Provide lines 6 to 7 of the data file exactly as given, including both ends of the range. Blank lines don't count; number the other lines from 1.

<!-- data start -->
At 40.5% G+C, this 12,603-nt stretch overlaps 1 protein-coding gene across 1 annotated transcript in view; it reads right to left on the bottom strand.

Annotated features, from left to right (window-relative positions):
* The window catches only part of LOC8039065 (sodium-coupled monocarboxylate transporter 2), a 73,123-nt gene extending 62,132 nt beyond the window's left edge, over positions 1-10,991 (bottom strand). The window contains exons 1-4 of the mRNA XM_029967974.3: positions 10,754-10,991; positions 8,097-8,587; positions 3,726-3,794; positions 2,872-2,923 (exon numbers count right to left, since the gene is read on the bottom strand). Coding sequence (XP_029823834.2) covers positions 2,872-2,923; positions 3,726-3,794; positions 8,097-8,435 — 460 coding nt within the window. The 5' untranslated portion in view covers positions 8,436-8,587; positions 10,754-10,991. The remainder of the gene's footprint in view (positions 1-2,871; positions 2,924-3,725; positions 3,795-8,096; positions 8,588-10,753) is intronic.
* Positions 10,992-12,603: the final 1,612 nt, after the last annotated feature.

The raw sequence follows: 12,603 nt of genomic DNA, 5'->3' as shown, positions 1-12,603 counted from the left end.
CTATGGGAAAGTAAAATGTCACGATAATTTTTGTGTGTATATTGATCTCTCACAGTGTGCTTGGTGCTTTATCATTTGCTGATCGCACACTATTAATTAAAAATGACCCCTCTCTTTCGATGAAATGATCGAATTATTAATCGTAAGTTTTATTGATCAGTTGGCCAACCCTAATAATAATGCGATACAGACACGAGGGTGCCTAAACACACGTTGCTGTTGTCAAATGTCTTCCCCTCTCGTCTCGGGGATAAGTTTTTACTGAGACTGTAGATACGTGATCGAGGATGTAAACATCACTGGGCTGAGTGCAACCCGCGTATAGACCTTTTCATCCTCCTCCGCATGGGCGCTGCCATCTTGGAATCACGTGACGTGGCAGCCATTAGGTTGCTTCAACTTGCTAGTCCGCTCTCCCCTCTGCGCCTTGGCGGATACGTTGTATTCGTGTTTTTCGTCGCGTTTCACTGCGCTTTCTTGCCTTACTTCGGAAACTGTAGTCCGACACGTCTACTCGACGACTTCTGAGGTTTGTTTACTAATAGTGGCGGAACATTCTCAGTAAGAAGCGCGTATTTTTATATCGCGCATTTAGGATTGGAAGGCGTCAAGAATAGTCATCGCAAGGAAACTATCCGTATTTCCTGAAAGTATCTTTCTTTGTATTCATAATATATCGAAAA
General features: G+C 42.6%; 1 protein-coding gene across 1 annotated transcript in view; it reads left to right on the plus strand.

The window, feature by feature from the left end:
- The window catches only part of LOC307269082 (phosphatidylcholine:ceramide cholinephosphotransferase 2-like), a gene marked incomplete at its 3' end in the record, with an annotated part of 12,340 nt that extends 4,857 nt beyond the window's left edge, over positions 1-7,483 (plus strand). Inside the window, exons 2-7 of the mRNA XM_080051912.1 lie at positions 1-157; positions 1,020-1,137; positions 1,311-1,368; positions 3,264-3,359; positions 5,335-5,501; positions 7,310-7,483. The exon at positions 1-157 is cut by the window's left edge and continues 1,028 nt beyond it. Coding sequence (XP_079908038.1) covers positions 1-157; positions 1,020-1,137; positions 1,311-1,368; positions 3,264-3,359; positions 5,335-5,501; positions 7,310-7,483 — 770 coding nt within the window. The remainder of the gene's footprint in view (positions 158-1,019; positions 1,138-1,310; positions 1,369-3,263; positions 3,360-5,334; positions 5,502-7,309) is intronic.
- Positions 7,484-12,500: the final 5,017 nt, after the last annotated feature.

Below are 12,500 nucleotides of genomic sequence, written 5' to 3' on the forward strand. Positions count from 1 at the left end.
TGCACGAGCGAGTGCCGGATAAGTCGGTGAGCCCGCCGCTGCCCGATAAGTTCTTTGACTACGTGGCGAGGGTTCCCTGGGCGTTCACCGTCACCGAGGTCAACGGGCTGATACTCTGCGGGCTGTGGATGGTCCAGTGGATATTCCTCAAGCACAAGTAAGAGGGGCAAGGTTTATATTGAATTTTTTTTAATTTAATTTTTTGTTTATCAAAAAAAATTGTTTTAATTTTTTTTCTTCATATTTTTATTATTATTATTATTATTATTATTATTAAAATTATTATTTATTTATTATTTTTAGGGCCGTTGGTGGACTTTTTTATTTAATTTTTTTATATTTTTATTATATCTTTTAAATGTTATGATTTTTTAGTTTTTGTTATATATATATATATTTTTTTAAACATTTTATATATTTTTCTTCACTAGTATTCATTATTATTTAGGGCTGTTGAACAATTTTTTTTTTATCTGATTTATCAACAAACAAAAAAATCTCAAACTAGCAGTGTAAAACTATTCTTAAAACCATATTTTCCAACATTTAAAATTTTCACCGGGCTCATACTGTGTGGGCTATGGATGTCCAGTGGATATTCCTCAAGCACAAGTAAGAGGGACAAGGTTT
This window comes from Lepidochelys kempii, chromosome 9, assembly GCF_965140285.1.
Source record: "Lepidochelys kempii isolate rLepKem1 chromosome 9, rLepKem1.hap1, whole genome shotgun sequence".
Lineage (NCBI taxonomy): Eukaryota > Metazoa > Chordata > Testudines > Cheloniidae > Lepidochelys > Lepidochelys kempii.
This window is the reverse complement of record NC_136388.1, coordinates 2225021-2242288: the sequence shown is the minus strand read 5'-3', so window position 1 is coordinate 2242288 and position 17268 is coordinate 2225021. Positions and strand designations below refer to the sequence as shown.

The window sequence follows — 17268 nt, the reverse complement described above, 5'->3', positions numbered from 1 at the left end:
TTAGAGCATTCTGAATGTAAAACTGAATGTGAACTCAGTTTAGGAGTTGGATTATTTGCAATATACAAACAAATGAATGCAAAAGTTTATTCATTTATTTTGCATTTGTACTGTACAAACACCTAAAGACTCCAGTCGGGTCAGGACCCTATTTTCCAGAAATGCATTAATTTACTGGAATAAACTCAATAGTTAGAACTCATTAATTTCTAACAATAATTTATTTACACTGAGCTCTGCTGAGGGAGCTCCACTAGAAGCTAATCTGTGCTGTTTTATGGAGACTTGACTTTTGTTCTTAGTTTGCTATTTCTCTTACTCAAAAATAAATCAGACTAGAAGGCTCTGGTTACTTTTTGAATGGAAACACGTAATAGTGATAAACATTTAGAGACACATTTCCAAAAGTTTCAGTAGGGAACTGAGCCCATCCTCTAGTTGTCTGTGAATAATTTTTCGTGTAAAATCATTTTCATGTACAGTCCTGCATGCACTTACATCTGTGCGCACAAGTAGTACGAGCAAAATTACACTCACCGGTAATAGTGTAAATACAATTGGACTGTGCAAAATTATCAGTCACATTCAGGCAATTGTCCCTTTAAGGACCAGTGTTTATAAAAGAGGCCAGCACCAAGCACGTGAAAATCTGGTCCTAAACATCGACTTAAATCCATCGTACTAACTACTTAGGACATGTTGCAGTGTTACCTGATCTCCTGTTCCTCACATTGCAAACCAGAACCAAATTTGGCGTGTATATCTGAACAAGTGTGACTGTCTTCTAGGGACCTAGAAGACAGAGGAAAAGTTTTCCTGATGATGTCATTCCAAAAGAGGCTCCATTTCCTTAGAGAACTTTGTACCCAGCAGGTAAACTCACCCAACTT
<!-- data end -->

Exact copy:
CTATGGGAAAGTAAAATGTCACGATAATTTTTGTGTGTATATTGATCTCTCACAGTGTGCTTGGTGCTTTATCATTTGCTGATCGCACACTATTAATTAAAAATGACCCCTCTCTTTCGATGAAATGATCGAATTATTAATCGTAAGTTTTATTGATCAGTTGGCCAACCCTAATAATAATGCGATACAGACACGAGGGTGCCTAAACACACGTTGCTGTTGTCAAATGTCTTCCCCTCTCGTCTCGGGGATAAGTTTTTACTGAGACTGTAGATACGTGATCGAGGATGTAAACATCACTGGGCTGAGTGCAACCCGCGTATAGACCTTTTCATCCTCCTCCGCATGGGCGCTGCCATCTTGGAATCACGTGACGTGGCAGCCATTAGGTTGCTTCAACTTGCTAGTCCGCTCTCCCCTCTGCGCCTTGGCGGATACGTTGTATTCGTGTTTTTCGTCGCGTTTCACTGCGCTTTCTTGCCTTACTTCGGAAACTGTAGTCCGACACGTCTACTCGACGACTTCTGAGGTTTGTTTACTAATAGTGGCGGAACATTCTCAGTAAGAAGCGCGTATTTTTATATCGCGCATTTAGGATTGGAAGGCGTCAAGAATAGTCATCGCAAGGAAACTATCCGTATTTCCTGAAAGTATCTTTCTTTGTATTCATAATATATCGAAAA
General features: G+C 42.6%; 1 protein-coding gene across 1 annotated transcript in view; it reads left to right on the plus strand.